Google Meet is getting an upgrade that will make the video conferencing service a little more like Zoom.
On Google Meet, you can now view up to 16 participants during a video session, a substantial increase from four. The new layout also arranges everyone in a 4-by-4 tile-like layout not so different from when you engage in large meetings on Zoom.
“The layout will adjust to show active speakers. If you’re in a meeting with more than 16 other people, there’s an option to open the list of participants and see who else is in the meeting,” Google said in a blog post on Wednesday.
The new layout is currently available via the web version of Google Meet. “More updates are coming for larger meetings, better presentation layouts, and support across more devices,” Google added.
The change will make the company’s product a bit more competitive against Zoom at a time when everyone is flocking to video conferencing software during the pandemic. In Zoom’s case, the product can let you simultaneously view up to 49 participants during a video meeting, arranging everyone’s face in a giant grid.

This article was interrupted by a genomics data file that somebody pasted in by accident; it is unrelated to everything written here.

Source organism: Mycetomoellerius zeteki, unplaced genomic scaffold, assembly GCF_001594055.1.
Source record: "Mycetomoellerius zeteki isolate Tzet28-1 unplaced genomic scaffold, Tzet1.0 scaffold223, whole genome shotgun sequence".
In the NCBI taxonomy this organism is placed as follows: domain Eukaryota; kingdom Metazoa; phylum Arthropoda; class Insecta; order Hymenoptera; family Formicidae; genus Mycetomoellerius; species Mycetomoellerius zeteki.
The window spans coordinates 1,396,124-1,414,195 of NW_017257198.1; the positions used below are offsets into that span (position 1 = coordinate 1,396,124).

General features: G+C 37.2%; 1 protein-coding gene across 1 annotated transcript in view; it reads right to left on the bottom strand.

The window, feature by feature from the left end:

The 7 by 7 interface on Zoom.
The feature is one reason why Zoom has become popular, particularly among schools holding online classes. On Wednesday, the company reported reaching 300 million daily users.
Other video conferencing products are now trying to catch up. Microsoft Teams, for instance, is also currently limited to only showing four screens simultaneously. But the company is working to expand the limit to nine in a 3-by-3 interface.
Unfortunately, Google Meet is only available for paid customers who subscribe to G Suite. The enterprise-focused product is separate from the consumer Google Hangouts chat app. If you’re a school, you can get free access to Google Meet via the free G Suite Education suite, but a sign-up is required.
On Wednesday, the company also introduced some other upgrades to Google Meet, including a noise-cancellation feature to remove background sounds from meetings, and a new “low-light mode” that can brighten your presence during a dimly lit video session. These features are being rolled out gradually to all users.